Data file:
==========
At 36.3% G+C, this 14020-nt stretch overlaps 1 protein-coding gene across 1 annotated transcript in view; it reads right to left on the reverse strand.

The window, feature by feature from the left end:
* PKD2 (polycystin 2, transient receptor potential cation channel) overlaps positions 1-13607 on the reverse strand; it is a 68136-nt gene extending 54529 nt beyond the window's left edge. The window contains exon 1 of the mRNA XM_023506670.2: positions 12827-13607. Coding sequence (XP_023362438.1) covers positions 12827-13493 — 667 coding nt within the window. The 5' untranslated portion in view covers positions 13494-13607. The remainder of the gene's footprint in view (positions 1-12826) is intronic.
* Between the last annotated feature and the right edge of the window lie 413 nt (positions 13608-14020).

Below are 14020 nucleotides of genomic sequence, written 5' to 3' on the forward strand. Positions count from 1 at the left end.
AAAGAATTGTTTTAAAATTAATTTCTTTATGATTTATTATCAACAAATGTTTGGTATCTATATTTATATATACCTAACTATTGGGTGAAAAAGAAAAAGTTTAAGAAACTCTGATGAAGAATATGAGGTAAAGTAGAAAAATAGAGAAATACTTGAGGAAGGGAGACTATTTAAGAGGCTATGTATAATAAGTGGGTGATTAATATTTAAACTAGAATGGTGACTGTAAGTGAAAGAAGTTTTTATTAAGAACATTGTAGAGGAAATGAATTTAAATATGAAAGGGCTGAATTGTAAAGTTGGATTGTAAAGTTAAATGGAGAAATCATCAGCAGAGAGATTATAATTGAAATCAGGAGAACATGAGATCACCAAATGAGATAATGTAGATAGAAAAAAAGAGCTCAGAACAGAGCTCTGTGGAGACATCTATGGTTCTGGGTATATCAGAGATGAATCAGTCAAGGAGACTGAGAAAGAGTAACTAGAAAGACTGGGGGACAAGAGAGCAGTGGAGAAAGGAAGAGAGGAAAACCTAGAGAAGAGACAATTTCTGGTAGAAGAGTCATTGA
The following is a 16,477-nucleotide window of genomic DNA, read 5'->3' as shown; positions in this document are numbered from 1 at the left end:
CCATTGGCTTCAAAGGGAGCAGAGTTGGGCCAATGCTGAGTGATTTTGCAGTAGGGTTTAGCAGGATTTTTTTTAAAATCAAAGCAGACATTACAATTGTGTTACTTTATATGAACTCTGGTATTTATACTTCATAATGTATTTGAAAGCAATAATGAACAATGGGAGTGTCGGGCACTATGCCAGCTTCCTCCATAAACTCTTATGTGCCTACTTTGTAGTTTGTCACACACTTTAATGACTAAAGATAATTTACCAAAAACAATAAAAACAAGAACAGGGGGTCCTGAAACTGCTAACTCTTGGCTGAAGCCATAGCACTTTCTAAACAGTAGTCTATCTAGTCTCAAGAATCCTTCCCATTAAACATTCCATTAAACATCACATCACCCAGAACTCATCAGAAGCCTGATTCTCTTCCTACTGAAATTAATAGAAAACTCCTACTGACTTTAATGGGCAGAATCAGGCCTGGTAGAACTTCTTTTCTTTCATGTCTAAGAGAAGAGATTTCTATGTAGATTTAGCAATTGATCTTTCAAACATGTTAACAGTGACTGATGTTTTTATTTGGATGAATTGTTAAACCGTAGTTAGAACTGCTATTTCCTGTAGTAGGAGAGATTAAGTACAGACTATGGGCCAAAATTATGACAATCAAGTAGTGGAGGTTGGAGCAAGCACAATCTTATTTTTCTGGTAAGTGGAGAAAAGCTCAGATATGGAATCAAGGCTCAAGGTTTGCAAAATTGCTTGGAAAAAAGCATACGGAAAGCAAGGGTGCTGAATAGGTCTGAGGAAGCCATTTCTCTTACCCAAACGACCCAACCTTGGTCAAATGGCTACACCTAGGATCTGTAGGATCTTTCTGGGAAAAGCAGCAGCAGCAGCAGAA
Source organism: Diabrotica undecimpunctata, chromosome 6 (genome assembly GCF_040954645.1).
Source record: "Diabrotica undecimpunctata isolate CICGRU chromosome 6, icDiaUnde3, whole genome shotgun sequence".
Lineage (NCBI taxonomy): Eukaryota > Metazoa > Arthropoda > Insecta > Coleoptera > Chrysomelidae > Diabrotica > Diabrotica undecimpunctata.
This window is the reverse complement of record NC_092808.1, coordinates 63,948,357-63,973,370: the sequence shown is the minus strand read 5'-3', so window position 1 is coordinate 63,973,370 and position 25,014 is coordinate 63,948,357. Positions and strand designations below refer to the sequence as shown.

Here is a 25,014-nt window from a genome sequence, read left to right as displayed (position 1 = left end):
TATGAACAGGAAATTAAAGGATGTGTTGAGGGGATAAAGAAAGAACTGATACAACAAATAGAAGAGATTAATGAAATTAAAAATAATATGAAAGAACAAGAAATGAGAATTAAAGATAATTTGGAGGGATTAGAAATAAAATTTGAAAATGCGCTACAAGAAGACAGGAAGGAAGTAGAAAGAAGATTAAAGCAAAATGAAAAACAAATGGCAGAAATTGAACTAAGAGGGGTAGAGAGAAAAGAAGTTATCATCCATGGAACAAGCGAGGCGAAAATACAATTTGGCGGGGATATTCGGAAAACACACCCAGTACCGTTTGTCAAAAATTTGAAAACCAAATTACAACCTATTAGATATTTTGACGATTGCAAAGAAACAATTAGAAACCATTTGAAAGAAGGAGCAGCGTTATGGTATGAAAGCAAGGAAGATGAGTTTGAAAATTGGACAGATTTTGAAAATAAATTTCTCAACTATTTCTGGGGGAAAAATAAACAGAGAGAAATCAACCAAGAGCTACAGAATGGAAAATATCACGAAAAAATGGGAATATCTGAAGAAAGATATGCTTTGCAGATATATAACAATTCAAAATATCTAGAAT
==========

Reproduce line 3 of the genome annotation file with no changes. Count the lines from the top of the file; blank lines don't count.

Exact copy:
* PKD2 (polycystin 2, transient receptor potential cation channel) overlaps positions 1-13607 on the reverse strand; it is a 68136-nt gene extending 54529 nt beyond the window's left edge. The window contains exon 1 of the mRNA XM_023506670.2: positions 12827-13607. Coding sequence (XP_023362438.1) covers positions 12827-13493 — 667 coding nt within the window. The 5' untranslated portion in view covers positions 13494-13607. The remainder of the gene's footprint in view (positions 1-12826) is intronic.